The response from people with long COVID was immediate. They shared their anger on social media about Gerrard’s comments, especially their timing, on a day designed to generate greater recognition for their illness.

Since the start of the COVID pandemic, patient communities have fought for recognition of the long-term symptoms many people faced.

The term “long COVID” was in fact coined by people suffering persistent symptoms after a COVID infection, who were seeking words to describe what they were going through.

The role people with long COVID have played in defining their condition and bringing medical and public attention to it demonstrates the possibilities of patient-led expertise. For decades, people with invisible or “silent” conditions such as ME/CFS (myalgic encephalomyelitis/chronic fatigue syndrome) have had to fight ignorance from health-care professionals and stigma from others in their lives. They have often been told their disabling symptoms are psychosomatic.

Gerrard’s comments, and the media’s amplification of them, repudiates the term “long COVID” that community members have chosen to give their condition an identity and support each other. This is likely to cause distress and exacerbate feelings of abandonment.

Terminology matters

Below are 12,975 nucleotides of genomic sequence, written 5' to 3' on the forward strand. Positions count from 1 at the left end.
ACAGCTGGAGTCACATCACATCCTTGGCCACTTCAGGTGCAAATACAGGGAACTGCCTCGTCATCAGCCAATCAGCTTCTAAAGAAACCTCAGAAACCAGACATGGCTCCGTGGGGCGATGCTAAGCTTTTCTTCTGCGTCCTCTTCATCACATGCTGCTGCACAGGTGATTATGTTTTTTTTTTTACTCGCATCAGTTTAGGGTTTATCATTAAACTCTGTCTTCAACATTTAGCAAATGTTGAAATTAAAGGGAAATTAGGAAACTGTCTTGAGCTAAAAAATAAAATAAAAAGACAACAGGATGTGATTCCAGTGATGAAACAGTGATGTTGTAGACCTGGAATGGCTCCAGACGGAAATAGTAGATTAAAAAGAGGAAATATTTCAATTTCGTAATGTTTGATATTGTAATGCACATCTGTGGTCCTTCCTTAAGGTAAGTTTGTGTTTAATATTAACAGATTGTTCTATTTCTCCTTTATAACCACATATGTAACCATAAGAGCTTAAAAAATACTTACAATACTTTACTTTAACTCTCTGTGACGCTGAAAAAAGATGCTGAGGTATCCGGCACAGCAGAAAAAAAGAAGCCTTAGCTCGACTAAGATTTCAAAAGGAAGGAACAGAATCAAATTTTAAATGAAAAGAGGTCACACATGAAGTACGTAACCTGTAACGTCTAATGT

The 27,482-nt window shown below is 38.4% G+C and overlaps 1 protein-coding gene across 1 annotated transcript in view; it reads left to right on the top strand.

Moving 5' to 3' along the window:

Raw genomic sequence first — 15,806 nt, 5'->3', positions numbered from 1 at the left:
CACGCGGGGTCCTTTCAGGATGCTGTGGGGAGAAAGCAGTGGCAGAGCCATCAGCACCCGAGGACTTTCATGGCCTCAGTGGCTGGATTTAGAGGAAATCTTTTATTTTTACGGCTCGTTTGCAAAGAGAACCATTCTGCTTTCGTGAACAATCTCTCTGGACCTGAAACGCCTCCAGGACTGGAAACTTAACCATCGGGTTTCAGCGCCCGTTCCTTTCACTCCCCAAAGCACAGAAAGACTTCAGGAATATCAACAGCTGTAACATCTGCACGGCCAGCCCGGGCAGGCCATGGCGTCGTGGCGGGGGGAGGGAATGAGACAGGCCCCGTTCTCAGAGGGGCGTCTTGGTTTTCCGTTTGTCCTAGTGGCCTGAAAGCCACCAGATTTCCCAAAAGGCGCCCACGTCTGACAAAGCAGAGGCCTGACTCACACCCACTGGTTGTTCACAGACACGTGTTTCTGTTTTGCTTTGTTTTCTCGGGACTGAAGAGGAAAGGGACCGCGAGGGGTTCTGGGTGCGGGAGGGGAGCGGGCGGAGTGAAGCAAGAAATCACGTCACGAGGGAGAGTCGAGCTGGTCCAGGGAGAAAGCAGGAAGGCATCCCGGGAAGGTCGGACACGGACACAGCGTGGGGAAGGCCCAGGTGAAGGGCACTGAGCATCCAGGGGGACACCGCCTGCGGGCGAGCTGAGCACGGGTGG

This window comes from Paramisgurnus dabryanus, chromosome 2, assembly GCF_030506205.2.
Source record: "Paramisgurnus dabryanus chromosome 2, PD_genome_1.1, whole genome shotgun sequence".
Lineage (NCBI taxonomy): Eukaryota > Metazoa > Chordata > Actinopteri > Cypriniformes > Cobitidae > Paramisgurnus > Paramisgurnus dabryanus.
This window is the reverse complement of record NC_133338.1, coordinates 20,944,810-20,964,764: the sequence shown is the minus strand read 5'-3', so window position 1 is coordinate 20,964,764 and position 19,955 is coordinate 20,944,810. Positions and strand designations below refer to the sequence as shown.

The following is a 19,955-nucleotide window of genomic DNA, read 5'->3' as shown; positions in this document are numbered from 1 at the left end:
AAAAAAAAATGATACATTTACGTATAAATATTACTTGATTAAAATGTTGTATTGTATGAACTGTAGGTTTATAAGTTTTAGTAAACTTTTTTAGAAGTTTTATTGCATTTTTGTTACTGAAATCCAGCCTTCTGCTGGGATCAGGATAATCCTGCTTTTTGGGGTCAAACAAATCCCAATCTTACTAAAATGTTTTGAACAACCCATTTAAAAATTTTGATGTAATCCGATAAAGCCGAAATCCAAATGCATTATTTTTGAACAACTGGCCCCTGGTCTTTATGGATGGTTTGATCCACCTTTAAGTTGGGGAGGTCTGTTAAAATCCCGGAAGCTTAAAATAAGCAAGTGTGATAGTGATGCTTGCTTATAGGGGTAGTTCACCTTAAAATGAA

The words we use to describe illnesses and conditions are incredibly powerful. Naming a new condition is a step towards better recognition of people’s suffering, and hopefully, better diagnosis, health care, treatment and acceptance by others.

The term “long COVID” provides an easily understandable label to convey patients’ experiences to others. It is well known to the public. It has been routinely used in news media reporting and and in many reputable medical journal articles.

Most importantly, scrapping the label would further marginalise a large group of people with a chronic illness who have often been left to struggle behind closed doors.

Deborah Lupton, SHARP Professor, Vitalities Lab, Centre for Social Research in Health and Social Policy Centre, and the ARC Centre of Excellence for Automated Decision-Making and Society, UNSW Sydney

This article is republished from The Conversation under a Creative Commons license. Read the original article.